Shonda Rhimes’ tendency to be ahead of the curve when it comes to the depiction of minorities is a marked reason why she’s such a popular and beloved producer and creator. Rhimes doesn’t just make TV. She makes television; she develops the kinds of shows and ideas that other producers, showrunners, and writers race to imitate. As a creator, she wields tremendous cultural and political influence and has become a tastemaker, something that puts her in a position few women in Hollywood, let alone black women, enjoy.

What’s important about the frank look at human sexuality on Shonda Rhimes’ shows isn’t just that she integrates gay characters seamlessly into her casts, but that she shifts them out of the commonly desexualized narratives assigned to queer people in television, as Fallon notes.

To be queer on television is typically to be desexualized, to avoid scaring the heterosexual horses. Gay characters may exchange chaste pecks on the cheek or hold hands, and shows may reference their relationships, but that’s about where they stop. Rarely do viewers see flirting or the draw of attraction, let alone the kind of making out and active sex that they might come to expect from heterosexual characters. If television is to be believed, gay people never have sex, and indeed rarely touch each other at all; though they may climb into bed together sometimes, that’s purely because of practicality, not because they’re sexually attracted to each other and would like to act on that attraction.

The inclusion of gay characters on television shows is frequently heralded as a progressive move—at last, a gay character! Yet, gay characters in recent years haven’t necessarily represented the full spectrum of the gay experience, and they certainly haven’t been, well, gay. Kurt Blaine (Chris Colfer), for example, was a flagship gay character, but he didn’t seem to spend very much time actually making out or having sex with boys—even in high school, gay teens are just as active as their heterosexual counterparts.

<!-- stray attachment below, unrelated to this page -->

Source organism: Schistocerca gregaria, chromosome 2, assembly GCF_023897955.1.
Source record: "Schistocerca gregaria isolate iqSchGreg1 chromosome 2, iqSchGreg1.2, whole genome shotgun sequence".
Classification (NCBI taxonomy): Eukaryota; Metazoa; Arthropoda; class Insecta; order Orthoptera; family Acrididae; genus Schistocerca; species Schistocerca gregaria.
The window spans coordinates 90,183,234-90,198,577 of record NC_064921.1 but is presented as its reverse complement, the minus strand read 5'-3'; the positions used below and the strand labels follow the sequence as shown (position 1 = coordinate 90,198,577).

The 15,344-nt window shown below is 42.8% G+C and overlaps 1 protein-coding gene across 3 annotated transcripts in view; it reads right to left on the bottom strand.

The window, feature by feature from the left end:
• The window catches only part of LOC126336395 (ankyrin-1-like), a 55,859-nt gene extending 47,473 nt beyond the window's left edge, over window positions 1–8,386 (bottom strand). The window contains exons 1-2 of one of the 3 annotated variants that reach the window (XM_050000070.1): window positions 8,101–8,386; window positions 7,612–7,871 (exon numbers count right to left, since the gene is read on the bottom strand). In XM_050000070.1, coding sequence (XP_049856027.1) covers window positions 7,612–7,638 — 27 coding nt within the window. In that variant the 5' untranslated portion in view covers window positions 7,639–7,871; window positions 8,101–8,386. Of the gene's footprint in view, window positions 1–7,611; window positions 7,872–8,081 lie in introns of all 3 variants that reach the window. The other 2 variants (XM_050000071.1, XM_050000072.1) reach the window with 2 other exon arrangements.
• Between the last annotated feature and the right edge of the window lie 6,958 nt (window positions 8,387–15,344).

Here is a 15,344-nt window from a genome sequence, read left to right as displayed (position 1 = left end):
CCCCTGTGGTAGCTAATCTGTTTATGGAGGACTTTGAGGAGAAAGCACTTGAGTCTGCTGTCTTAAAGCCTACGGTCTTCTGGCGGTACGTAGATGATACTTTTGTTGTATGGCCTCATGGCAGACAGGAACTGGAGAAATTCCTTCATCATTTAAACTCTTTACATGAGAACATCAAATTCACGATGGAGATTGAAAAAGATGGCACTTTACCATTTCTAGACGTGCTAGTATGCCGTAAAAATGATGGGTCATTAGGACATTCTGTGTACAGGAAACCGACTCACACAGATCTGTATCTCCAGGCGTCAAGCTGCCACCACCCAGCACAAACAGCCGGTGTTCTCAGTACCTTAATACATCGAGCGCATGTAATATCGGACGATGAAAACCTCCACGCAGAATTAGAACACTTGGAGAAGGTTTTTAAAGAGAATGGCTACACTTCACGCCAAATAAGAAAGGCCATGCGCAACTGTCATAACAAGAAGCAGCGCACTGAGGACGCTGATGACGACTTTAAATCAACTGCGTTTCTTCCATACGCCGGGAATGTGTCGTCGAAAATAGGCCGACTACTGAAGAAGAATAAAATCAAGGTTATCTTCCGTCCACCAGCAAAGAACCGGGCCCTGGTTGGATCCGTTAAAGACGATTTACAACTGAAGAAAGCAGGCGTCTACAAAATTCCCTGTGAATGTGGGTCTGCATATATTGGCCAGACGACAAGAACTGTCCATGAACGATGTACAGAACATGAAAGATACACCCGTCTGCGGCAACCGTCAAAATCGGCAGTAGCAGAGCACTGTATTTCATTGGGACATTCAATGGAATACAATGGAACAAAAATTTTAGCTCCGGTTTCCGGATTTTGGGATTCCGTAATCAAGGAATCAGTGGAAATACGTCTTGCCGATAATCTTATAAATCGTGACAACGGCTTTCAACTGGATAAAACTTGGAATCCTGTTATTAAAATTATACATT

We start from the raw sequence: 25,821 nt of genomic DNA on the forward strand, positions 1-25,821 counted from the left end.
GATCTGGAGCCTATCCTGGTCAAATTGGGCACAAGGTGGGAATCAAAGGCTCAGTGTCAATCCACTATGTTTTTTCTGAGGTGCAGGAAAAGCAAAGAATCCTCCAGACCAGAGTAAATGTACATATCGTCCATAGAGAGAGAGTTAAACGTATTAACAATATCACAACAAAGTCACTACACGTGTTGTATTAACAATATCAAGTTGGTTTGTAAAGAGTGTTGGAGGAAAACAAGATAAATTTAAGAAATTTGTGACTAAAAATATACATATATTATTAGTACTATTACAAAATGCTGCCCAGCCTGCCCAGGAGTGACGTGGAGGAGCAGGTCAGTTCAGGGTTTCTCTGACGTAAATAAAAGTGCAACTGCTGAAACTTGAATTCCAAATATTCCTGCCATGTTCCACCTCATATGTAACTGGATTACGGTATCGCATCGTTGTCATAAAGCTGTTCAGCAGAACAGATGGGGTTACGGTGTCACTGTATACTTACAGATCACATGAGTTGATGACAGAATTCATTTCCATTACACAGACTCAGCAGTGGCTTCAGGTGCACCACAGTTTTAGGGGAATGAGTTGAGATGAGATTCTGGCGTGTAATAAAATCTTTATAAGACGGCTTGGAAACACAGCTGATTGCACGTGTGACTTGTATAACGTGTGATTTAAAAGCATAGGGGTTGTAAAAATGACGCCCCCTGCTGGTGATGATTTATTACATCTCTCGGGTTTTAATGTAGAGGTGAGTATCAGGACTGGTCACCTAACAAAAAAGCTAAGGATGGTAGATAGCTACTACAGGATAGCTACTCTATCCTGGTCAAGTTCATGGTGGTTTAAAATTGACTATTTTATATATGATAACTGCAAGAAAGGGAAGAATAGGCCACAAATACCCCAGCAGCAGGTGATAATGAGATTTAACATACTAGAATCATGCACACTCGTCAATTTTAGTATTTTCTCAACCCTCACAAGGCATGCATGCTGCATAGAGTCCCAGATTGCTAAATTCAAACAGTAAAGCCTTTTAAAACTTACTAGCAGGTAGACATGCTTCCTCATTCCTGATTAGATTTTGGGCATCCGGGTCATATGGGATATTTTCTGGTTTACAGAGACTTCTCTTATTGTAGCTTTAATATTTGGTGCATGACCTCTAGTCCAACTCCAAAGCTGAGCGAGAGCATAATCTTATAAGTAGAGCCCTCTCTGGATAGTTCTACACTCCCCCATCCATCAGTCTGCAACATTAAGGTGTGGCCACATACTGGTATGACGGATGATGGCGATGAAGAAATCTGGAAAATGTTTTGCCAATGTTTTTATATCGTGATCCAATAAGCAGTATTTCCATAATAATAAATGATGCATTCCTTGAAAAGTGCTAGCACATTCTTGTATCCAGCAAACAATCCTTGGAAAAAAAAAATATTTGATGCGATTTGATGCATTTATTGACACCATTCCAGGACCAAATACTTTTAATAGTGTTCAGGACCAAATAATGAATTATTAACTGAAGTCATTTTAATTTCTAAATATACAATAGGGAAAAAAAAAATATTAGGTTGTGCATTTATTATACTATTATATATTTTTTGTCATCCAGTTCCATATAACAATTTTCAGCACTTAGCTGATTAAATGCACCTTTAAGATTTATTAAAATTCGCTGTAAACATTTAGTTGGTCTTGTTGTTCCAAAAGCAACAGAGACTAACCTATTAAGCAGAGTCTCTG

On a show that was refreshingly comfortable with showing disabled sexuality, it’s telling that Kurt wasn’t allowed the full scope of his own sexual identity. When he lost his virginity, it was barely a blip on the screen. As Queerty’s Brody Brown noted, “We’re supposed to accept that the boys have ditched their purity rings based on tasteful shots of interlocking hands and smiling faces.”

On shows like Modern Family, The Fosters, and Brooklyn Nine-Nine, we never actually see gay sex, though it is implied, with the shows cashing in on their progressive cred as representations of gay people. It takes grittier programming like House of Cards to show gay sexuality, and even then, it doesn’t compare to the heterosexual scenes, many of which are quite explicit. Gay people, it turns out, just don’t really like to have sex, apparently.

Turning to television to reflect images of themselves, heterosexuals have lots of examples, but queer viewers have vanishingly few. For them, television provides glimpses and hints of what happens behind closed doors, but the primary presentation of queerness is of a tight, contained package that includes a limited number of roles and stereotypes, all carefully calculated to cause the least offense. A no-holds-barred take on gay sexuality is, apparently, too much for most producers, but Rhimes doesn’t have that inhibition, any more than her gay characters do.

What’s bothering people about the sex scenes on How to Get Away with Murder isn’t so much that gay characters are present, or even the superficial knowledge that gay people have sex: It’s the front and center positioning of that sex as something that’s actually happening. The complaints echo the admonitions to not “act gay” in public, whatever that means, and the perils that await queer people in the real world if they openly express their sexuality, even in the most minor of ways.

If television viewers can’t handle gay people having sex on TV, perhaps it’s no wonder that they clutch their pearls at the sight of two men holding hands on the street, or two women kissing at a bus stop, when they wouldn’t think twice about a heterosexual couple doing the same thing.

Photo via David Goehring/Flickr (CC BY 2.0)

S.E. Smith

S.E. Smith

s.e. smith is a Northern California-based journalist and writer focusing on social justice issues. smith's work has appeared in publications like Esquire, the Guardian, Rolling Stone, In These Times, Bitch Magazine, and Pacific Standard.